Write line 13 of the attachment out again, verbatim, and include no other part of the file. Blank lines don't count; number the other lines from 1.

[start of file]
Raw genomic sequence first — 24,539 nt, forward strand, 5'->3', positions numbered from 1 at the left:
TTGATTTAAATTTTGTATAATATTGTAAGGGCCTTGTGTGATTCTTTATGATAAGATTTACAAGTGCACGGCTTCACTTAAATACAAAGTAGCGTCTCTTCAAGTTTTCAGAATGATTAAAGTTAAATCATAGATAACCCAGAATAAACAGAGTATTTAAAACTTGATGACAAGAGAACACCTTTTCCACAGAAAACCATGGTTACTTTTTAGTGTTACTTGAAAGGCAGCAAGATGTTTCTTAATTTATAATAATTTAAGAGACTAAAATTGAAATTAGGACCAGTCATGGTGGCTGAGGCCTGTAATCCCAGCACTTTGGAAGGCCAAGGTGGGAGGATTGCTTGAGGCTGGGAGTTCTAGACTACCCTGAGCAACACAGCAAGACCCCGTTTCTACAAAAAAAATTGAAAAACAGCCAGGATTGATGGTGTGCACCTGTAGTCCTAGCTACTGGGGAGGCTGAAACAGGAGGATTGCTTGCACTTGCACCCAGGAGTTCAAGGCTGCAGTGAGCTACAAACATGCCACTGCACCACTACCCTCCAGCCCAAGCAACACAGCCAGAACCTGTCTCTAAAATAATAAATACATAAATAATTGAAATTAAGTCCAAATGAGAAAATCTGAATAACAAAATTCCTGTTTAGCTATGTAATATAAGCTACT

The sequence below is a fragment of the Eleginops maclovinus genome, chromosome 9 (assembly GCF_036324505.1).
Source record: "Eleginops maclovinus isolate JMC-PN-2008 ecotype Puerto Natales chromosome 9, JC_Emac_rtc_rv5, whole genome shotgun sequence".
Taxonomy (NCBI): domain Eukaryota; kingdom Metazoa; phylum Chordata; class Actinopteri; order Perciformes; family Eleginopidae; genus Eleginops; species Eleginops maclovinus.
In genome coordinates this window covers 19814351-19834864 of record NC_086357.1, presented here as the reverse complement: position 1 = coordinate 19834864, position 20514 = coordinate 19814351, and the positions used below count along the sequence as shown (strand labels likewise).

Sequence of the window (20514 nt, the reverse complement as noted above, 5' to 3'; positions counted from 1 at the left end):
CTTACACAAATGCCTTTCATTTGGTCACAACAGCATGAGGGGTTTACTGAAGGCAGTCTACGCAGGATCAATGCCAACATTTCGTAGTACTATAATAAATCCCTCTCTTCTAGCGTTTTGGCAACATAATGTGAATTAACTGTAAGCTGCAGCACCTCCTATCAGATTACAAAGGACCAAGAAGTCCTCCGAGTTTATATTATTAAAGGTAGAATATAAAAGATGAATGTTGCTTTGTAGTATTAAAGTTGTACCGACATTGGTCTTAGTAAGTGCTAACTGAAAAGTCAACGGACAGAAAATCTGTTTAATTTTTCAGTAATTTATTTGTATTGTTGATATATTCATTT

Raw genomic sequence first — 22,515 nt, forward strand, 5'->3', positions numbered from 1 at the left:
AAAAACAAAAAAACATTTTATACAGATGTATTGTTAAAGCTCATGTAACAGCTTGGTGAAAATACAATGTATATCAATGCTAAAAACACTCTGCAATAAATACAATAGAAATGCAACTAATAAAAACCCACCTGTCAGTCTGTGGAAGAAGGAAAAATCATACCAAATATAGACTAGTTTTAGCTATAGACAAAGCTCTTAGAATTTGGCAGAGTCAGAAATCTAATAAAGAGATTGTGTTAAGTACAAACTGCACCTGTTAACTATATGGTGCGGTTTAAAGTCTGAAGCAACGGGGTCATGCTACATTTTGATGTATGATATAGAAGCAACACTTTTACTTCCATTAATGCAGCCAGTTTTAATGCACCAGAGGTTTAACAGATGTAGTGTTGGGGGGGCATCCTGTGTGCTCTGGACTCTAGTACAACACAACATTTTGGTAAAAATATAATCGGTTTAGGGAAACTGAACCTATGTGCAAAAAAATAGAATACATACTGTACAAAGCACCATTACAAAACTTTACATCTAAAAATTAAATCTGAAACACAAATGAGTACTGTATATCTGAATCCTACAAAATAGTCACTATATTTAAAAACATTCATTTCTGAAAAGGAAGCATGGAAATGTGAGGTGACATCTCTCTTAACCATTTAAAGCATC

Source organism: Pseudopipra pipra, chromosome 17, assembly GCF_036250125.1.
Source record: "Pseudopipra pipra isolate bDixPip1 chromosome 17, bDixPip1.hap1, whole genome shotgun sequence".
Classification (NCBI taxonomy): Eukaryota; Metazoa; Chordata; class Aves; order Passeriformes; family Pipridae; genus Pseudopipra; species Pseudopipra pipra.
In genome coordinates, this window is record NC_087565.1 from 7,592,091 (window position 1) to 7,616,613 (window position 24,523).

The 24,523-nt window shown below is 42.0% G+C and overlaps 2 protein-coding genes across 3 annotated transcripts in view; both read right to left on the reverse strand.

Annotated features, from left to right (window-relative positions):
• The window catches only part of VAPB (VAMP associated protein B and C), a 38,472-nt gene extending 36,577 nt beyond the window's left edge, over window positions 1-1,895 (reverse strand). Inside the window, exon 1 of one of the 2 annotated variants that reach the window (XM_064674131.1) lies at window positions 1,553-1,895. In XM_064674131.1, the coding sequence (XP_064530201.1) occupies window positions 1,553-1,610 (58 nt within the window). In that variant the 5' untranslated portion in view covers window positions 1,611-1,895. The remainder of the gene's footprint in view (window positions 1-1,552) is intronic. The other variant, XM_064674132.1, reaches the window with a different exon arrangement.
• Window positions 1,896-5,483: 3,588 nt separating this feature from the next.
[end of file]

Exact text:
Classification (NCBI taxonomy): Eukaryota; Metazoa; Chordata; class Aves; order Passeriformes; family Pipridae; genus Pseudopipra; species Pseudopipra pipra.